Our health care system is at a critical juncture. Today, gaps in health still persist, persistent and in some cases continue to increasing.

Many are looking upstream on the root causes of health (social determinants) instead of focusing on symptom reduction or illness. It’s time we acknowledge there are conditions influence the overall health and wellbeing of individuals, families and communities and that these conditions must be weighted the same as opposed to symptom manifestations observed in the health care encounter.

“To what end?” you might ask. Health Equity. Easy answer. Achieving this is more difficult.

Healthy People 2020 defines health equity as the “attainment of the highest level of health for all people.”

Health equity means everyone has a fair and just opportunity to be healthier. It recognizes that without access to good jobs, affordable housing, safe parks, and good schools, it is challenging to achieve good health and to thrive. It requires an intentional and sustained effort to increase opportunities for everyone, regardless of age, income, race and ethnicity or zip code, to attain good health and good mental health, especially for populations whose obstacles are greatest.

Why is this important? Because health care does not start in the doctor’s office or health clinic but begins in our homes, in our schools, in our places of worship, in our neighborhoods, and in our communities. Health is a part of our everyday life.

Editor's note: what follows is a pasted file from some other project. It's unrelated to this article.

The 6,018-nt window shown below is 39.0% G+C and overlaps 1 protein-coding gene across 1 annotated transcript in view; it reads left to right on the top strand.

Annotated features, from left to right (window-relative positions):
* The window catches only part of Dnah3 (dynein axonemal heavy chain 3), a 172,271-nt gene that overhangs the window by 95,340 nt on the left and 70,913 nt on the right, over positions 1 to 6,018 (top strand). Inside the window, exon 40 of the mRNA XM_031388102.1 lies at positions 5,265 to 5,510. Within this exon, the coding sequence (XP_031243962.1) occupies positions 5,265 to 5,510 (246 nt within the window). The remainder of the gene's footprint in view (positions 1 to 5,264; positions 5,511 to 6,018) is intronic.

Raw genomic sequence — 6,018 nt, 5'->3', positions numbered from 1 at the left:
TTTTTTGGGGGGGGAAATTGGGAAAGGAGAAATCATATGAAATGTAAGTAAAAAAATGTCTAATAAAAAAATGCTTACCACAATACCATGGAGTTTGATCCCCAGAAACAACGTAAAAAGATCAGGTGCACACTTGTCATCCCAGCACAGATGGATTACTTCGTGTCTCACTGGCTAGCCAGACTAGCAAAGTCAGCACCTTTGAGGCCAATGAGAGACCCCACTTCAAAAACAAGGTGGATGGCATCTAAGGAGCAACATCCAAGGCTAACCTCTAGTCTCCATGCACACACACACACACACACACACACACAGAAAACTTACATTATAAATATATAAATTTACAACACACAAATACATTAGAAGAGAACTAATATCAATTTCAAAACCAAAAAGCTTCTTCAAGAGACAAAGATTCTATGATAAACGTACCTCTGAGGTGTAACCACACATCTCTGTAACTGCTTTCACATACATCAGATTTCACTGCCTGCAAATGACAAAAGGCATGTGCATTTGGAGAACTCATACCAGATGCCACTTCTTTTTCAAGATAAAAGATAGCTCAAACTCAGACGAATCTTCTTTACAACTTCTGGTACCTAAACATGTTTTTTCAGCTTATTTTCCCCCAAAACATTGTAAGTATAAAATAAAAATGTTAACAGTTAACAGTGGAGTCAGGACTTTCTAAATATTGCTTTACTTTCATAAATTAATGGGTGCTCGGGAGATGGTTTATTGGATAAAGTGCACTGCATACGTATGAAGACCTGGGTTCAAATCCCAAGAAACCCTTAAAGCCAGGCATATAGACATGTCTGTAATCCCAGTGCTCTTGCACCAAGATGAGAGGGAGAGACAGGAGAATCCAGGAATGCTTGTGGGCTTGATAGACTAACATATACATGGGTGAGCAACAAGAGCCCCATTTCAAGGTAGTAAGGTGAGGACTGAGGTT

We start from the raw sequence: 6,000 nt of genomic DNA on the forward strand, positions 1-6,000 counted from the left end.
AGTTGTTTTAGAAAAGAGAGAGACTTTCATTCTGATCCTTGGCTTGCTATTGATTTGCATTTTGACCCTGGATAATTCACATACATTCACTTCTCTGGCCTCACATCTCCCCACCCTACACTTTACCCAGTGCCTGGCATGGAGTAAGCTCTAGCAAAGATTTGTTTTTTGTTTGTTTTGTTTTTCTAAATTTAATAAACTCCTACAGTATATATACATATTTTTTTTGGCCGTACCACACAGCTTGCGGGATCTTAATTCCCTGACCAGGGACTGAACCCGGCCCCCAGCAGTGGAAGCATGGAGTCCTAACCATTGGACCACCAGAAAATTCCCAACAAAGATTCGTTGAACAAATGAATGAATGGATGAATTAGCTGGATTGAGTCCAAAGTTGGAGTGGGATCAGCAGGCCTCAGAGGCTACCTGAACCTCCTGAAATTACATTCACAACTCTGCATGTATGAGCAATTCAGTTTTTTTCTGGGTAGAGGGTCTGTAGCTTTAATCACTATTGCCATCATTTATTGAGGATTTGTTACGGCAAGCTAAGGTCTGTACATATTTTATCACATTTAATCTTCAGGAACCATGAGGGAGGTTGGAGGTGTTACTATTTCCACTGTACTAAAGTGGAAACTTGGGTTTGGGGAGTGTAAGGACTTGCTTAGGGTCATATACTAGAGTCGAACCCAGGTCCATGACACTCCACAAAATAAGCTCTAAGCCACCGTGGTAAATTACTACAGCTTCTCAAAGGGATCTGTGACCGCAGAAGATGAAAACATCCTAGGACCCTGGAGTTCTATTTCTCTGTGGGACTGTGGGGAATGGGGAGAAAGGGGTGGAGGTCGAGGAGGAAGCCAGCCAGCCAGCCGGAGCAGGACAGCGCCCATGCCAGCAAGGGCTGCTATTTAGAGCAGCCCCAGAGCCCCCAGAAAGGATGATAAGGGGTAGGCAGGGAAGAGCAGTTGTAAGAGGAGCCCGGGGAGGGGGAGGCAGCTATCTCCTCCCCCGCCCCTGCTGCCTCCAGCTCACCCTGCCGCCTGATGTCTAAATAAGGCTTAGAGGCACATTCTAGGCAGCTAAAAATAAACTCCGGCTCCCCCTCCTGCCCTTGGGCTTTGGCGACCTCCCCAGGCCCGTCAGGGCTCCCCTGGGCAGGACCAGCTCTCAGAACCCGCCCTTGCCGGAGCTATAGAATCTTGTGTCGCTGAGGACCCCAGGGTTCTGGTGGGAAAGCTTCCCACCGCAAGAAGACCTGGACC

The most successful efforts to date address social and economic variables that affect health and empower communities to take action through community wide efforts and coalitions. Creating a culture of community health.

Our friends at the Robert Wood Johnson Foundation are leading this work and I invite you to explore their exciting Culture of Health effort.

From small rural towns to large urban cities, communities that place health as a priority and develop strong commitments are creating powerful partnerships to provide everyone, especially populations facing the greatest obstacles, with the opportunity to live the healthiest life possible.

People say that it is a monumental challenge to work towards and achieve health equity. That said, it is possible to support the goals of health equity without taking on the huge challenge of broad social change. A 2010 Issue Brief released by Grantmakers in Health outlined ways to address health equity that focus on health status and health services. Such efforts include:

  • improving access to health care;
  • increasing risk reduction and disease prevention;
  • increasing minority participation in the health professions;
  • integrate health literacy, disparities reduction, and quality improvement; and
  • understanding the relationship between health and other sectors (e.g., infrastructure and economic development).

In closing, health equity is crucial for a physically and mentally healthy nation. Historically, policies and practices at the local, state, and national level have contributed to entrenched barriers preventing good health. Therefore, it is policies and practices reforms at the local, state, and national level that need to be dismantled that contribute to these entrenched barriers, creating strong public policy and practices that pave the way to good health.

Bringing about these policy and practice reforms requires active participation of all community sectors —from governmental representatives and policymakers, from educators and business owners, from social service organizations and civic groups, and from adults, children, and families across the lifespan. Beyond that, it takes a shared vision, a shared commitment, trust, and hard work. Lots of really hard work! The good news is that across the country, these changes are happening! Communities are transforming in ways to position better health within everyone’s reach. Healthy communities. Now that’s health equity!